prison prepared meals

If there’s a perk to prison, it’s perhaps that it provides three square meals and a bed. Well, three square meals may not be enough. As a result, certain correctional centers permit people on the outside to purchase optional food items for their friends and family on the inside. An act of kindness? A way to trim the food service budget? An attempt to rehabilitate through the palate? Whatever the motive, one question remains: Are the meals subject to sales tax?

In Virginia as of this writing, the answer is yes. Retail sales and use tax generally applies to “food sold by any retail establishment where the gross receipts derived from the sale of food prepared by such retail establishment for immediate consumption on or off the premises of the retail establishment constitutes more than 80 percent of the total gross receipts of that retail establishment” (VAC § 58.1-611.1).

But beginning July 1, 2016, Virginia exempts “tangible personal property sold by a sheriff at a correctional facility … and sales of prepared food within such correctional facility.” The change is the result of the enactment of HB 1191, Retail Sales and Use Tax: exemption for certain items sold by a sheriff at a correctional facility.

Standard procedure

The exemption was established at the request of Virginia Beach Sheriff Ken Stolle and Norfolk Sheriff Bob McCabe. Each created an online meals program that allows friends and family to purchase meals and snacks for inmates. Neither thought about sales tax. Said McCabe, “If we were supposed to pay sales tax, then we didn’t know it.”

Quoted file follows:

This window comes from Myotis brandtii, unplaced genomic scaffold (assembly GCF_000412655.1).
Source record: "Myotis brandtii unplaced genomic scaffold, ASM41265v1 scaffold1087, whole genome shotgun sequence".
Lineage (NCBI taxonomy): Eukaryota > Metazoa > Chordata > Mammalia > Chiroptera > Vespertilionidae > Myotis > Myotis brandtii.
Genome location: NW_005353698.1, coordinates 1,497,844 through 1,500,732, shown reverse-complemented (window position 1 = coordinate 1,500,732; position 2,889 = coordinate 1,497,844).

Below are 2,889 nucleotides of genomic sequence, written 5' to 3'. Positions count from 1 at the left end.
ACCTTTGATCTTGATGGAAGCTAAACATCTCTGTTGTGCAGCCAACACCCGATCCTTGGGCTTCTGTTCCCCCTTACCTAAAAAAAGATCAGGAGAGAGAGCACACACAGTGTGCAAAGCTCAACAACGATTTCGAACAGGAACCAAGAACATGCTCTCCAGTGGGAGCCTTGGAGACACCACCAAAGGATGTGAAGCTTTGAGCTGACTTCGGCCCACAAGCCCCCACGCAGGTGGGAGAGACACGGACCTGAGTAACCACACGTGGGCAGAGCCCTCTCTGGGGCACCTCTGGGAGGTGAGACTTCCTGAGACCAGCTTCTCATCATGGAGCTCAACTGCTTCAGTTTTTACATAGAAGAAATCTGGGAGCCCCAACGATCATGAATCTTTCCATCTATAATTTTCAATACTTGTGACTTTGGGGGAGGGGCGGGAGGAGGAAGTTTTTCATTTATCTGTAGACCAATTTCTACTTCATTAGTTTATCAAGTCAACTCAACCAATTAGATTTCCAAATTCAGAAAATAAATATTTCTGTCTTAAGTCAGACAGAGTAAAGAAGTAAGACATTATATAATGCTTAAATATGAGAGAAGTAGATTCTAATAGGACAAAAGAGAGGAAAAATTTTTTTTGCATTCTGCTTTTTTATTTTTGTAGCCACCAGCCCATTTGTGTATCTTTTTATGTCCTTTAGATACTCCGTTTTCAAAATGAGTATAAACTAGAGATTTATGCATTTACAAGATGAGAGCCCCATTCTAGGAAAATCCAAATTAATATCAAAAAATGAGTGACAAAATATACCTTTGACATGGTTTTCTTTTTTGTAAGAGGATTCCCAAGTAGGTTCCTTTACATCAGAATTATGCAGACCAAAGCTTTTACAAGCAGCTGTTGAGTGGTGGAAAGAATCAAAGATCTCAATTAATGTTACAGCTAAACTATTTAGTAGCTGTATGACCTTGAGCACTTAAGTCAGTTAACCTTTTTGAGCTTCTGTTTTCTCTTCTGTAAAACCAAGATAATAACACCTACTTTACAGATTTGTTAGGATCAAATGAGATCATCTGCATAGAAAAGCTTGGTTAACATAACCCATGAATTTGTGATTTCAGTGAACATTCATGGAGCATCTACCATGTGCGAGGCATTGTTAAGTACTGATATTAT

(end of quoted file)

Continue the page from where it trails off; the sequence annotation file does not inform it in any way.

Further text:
When they learned that tax applies to their sales of prepared meals, the sheriffs moved to have an exemption created rather than change their policy to comply with the existing law. McCabe and Stolle contacted Delegate Berry Knight (R) and asked him to present the bill.

According to The Virginian-Pilot, Knight agreed “because he wanted as much sales revenue as possible to go toward running the jail, not to the state for sales tax”— although sales tax is added to the retail sales price, not carved out of it. He also noted that there is no need to “upset the apple cart:” “It’s something they’ve been doing forever anyway. I always say, ‘If it ain’t broke, don’t fix it.’“

That’s absurd

Not all lawmakers share that position. Republican Delegate Jason Miyares “voted against the bill because he didn’t like the idea of an inmate not paying sales tax.” He asked, “Why should inmates be able to get food and items tax-free but the general public can’t? … That just seems absurd to me.” And Republican Rob Bloxom opposed the bill because “he didn’t feel the jails’ sales justified an exemption.” In spite of their and other’s opposition, the bill became law.

Fallout?

Come July 1, 2016, correctional facilities will commit no crime when they sell prepared meals and tangible personal property free from sales tax to inmates. But as the law currently stands, those sales are taxable.

Sheriff Stolle isn’t planning to change his practice of not taxing the goods and meals he sells. “I haven’t heard anything from the Department of Taxation. Unless I hear from the Department of Taxation, I’m not going to remit the taxes. I don’t think anybody’s looking for the back taxes.”

Perhaps not. But looking for back taxes is exactly what the Department of Taxation does. And according to department spokeswoman Paige Tucker, “Until the new law takes effect, the department expects all entities to comply with the law.”

You can’t always change sales tax laws, but you can always comply with them. Learn more.